Restructuring around mission, prayer and relationships in a market town
One Churches Together group in a market town was aware that their traditional structure was no longer fit for purpose. Over the years, a base of strong relationships between the churches had been formed and united activities were happening, but the agenda-led Executive and open meetings didn’t have much life in them.
After much discussion, prayer and consultation, they are looking to move to three open meetings a year, plus a very short AGM. They will gather to hear short reports (less than five minutes each) about a missional activity in the host church, a local ecumenical missional project and a proposed future united activity, all interspersed with prayer.
At the heart of the meetings will be a break for quality cake and puddings, with time for folk to mingle and talk. These events will be organised by a much smaller Executive, meeting three times a year with local church leaders.
Major reorganisation in a city yields greater fruit
A substantial-sized city had three separate Churches Together groups. They were struggling to find officers and volunteers and realised that the current model was not enabling them to engage with the wide variety of churches across the city. The three groups also all worked separately.
Through engagement with the Gather Network, the question was asked: “how could churches coming together transform the city, and what are the biggest issues affecting people here?”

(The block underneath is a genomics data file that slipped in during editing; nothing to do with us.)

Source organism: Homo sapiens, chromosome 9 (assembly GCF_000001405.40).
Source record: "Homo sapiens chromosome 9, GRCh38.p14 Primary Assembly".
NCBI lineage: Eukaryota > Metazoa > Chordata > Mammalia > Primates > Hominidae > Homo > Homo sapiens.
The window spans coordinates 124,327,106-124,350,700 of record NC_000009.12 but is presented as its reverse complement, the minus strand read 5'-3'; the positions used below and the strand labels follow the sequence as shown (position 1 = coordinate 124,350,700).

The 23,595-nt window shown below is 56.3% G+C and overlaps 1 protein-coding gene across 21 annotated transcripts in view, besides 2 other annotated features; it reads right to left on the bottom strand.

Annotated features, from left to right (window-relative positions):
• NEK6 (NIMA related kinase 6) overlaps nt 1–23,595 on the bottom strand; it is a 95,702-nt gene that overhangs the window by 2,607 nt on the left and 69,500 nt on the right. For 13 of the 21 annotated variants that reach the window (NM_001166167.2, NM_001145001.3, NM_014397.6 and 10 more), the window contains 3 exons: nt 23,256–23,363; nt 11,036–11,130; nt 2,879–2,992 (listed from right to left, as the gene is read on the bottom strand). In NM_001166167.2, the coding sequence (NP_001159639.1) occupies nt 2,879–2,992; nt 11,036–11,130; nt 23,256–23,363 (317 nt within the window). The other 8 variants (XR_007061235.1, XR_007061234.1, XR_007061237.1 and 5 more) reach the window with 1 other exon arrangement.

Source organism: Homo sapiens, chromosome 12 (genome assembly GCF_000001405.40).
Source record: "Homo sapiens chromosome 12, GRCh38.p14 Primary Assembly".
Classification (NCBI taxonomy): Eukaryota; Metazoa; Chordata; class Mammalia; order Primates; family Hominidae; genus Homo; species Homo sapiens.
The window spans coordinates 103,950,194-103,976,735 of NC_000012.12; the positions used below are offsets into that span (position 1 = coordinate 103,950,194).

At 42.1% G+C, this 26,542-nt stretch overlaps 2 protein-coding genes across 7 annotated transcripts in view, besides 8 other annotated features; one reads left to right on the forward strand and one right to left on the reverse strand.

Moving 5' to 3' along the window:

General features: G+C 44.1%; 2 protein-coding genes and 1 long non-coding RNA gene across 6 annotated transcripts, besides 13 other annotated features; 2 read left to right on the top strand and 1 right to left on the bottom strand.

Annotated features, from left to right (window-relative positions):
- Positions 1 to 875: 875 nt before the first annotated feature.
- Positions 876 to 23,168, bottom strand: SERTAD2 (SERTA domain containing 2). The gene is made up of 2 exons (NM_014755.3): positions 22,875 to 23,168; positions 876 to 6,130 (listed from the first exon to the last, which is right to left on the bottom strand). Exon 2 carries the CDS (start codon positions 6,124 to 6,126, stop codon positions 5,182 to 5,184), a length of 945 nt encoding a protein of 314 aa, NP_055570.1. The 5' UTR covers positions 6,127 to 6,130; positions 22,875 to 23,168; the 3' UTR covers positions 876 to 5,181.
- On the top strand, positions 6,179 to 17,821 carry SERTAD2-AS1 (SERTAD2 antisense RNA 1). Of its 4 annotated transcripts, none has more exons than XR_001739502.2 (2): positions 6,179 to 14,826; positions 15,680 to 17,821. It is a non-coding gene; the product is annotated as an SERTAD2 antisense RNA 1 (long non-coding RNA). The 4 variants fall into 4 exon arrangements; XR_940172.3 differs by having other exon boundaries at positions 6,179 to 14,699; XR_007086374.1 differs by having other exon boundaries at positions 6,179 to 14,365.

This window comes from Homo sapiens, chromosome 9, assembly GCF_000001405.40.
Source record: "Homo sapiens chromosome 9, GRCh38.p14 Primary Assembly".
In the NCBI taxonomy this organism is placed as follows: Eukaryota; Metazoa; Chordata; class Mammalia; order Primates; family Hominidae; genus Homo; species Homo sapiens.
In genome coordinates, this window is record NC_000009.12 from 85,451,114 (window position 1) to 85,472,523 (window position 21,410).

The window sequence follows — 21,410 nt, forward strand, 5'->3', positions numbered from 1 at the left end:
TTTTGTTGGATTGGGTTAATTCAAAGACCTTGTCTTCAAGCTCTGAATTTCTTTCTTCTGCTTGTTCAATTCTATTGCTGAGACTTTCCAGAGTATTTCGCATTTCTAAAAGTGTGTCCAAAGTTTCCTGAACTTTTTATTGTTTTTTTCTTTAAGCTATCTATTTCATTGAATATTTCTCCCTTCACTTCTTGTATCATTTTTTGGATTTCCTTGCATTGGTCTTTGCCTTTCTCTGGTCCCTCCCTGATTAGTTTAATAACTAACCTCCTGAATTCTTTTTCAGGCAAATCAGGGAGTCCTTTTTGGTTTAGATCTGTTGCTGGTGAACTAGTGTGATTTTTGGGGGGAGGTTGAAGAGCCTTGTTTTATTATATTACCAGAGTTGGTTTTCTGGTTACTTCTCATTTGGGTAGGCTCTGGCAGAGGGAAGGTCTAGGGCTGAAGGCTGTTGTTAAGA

After a long consultation, the three separate groups were closed and one city-wide unity movement was formed. They are committed to regular (weekly) prayer amongst the leaders, to meet monthly and to undertake a programme of listening to local people, local leaders and businesses. The group held an event bringing Christians across the city together, and have held a series of workshops on issues identified as important locally.
It has enabled them to co-operate on a city-wide food bank, on shared training (on issues such as mental health and domestic abuse) and on a co-ordinated approach to schools work and some shared youth work. This new unity movement connects with both the Gather Network and with Churches Together at county (Intermediate) level.
Questions that a local group might like to consider together
- Why do you think unity is important in your context?
- Did you identify with any of the stories in particular? What can you apply from their experience?
- How can you enable relationships between the churches to deepen?
- What hurdles do you need to overcome together?
- Is there anything that you used to do, that now might be the time to lay down?
We hope that you’ve found this material helpful.
Whatever comes next obviously needs to be undergirded by prayer. We’d encourage you to think of this as the start of an ongoing conversation, as together we emerge from the pandemic and engage with the new context in which we find ourselves.
If you’d like further help, please contact your County Ecumenical Officer (or equivalent).